We thank Vladimir Polejaev (Yale West Campus Imaging Core) for the design and construction of the polarized TIRF microscope, David Baddeley (Yale University) for help with two-color detection instrumentation, and James E. Rothman (Yale University) and Ben O'Shaughnessy (Columbia University) and members of their groups for stimulating discussions. EK is supported by a Kavli Neuroscience Scholar Award from the Kavli Foundation and NIH grant 1R01GM108954.

....

Log in or to access full content. Learn more about your institution’s access to JoVE content here

Name Company Catalog Number Comments
Reagents
Milli-Q (MQ) water Millipore
KOH J.T. Baker 3040-05
Ethanol 190 Proof Decon
Isopropanol Fisher Chemical A416P4
HEPES AmericanBio AB00892
Sodium Cholride (KCl) AB01915
Dithiothreitol AB00490
N-[2-hydroxyethyl] piperazine-N'-[2-ethanesulfonic acid] (HEPES) AmericanBio AB00892
EGTA Acros Organics 409911000
Buffers
HEPES-KOH buffer (pH 7.4) 25 mM HEPES-KOH, 140 mM KCl, 100 μM EGTA, 1 mM DTT
Solvents
Chloroform  J.T. Baker 9180-01 in glass bottle, CAUTION, wear PPE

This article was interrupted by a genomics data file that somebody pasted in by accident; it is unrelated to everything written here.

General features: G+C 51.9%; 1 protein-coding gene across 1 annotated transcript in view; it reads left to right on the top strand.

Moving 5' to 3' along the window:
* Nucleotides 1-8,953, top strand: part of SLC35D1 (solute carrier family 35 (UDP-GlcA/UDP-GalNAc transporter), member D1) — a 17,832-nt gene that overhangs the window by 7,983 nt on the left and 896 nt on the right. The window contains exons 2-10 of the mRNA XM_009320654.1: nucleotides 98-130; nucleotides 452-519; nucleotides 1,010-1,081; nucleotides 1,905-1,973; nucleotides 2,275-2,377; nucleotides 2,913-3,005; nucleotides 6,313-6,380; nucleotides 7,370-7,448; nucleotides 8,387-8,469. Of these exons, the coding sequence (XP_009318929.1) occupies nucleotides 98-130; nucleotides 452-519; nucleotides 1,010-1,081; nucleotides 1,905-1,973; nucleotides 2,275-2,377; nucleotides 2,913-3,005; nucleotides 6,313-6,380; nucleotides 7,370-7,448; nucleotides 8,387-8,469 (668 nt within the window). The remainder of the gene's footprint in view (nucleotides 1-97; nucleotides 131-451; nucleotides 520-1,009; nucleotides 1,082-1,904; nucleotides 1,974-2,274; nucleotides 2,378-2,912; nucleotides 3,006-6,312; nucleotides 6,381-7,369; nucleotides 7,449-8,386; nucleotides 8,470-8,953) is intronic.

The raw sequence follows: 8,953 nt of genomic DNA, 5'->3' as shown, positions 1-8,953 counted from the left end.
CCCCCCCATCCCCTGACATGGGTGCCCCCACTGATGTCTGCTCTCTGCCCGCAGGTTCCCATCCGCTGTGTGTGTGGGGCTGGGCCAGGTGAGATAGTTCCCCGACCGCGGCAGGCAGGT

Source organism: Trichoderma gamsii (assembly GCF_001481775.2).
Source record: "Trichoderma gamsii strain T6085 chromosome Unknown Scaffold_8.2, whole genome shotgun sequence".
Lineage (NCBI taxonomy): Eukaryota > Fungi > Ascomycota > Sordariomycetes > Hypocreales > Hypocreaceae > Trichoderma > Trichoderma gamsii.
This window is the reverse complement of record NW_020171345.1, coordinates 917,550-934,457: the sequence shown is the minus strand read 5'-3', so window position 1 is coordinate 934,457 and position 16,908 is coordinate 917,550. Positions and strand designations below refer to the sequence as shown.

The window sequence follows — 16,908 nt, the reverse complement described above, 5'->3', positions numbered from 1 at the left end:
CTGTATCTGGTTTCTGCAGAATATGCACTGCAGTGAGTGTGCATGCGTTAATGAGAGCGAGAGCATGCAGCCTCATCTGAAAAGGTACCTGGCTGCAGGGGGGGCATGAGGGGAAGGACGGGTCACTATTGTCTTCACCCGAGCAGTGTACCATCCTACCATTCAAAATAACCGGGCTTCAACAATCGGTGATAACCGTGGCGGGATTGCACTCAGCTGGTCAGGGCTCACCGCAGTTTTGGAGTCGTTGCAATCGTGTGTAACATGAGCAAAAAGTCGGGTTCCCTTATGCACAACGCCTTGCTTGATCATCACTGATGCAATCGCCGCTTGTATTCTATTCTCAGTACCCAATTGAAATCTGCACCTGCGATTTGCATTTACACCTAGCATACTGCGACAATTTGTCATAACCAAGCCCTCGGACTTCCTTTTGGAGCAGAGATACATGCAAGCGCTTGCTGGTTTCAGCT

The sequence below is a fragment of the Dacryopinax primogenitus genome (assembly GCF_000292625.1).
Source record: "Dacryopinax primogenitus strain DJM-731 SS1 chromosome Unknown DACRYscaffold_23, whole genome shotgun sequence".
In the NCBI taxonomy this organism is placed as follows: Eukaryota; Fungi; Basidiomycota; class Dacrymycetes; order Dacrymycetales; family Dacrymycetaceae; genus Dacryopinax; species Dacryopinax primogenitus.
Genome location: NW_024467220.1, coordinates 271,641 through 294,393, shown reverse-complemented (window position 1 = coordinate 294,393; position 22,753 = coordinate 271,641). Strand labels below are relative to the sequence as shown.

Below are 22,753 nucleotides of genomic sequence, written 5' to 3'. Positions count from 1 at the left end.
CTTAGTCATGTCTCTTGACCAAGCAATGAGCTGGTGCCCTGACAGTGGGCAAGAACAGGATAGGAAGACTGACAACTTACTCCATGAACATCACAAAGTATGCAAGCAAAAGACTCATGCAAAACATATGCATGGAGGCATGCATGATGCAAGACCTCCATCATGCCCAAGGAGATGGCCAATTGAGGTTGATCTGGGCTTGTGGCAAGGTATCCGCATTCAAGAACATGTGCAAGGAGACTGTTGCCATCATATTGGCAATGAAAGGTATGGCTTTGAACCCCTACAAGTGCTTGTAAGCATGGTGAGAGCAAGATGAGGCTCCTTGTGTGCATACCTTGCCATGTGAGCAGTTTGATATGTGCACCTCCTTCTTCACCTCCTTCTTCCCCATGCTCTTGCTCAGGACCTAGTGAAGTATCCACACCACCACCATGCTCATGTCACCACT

Methanol J.T. Baker 9070-03 in glass bottle, CAUTION, wear PPE
Liposome preparation 
Gastight Hamilton syringe Hamilton var. sizes only use glass sringe with solents (Chlorophorm/ Methanon, 2:1, v/v) http://www.hamiltoncompany.com
Glass tubes Pyrex Vista 11 ml, 16x100 mm screw cap culture tube Pyrex  70825-16 clean thoroughly, rinse with chloroform http://catalog2.corning.com/LifeSciences/
1-palmitoyl-2-oleoyl-sn-glycero-3-phosphocholine, 16:0-18:1 PC (POPC) Avanti Polar Lipids 850457 Lipids come dissolved in CHCl3 or as lyphilized powder in sealed vials. Aliquot upon opening. Store extra as dried lipid films under inert atmosphere at -20 °C. Keep stocks in CHCl3/MeOH (2:1, v/v) at -20 °C. let come to RT before opening http://www.avantilipids.com/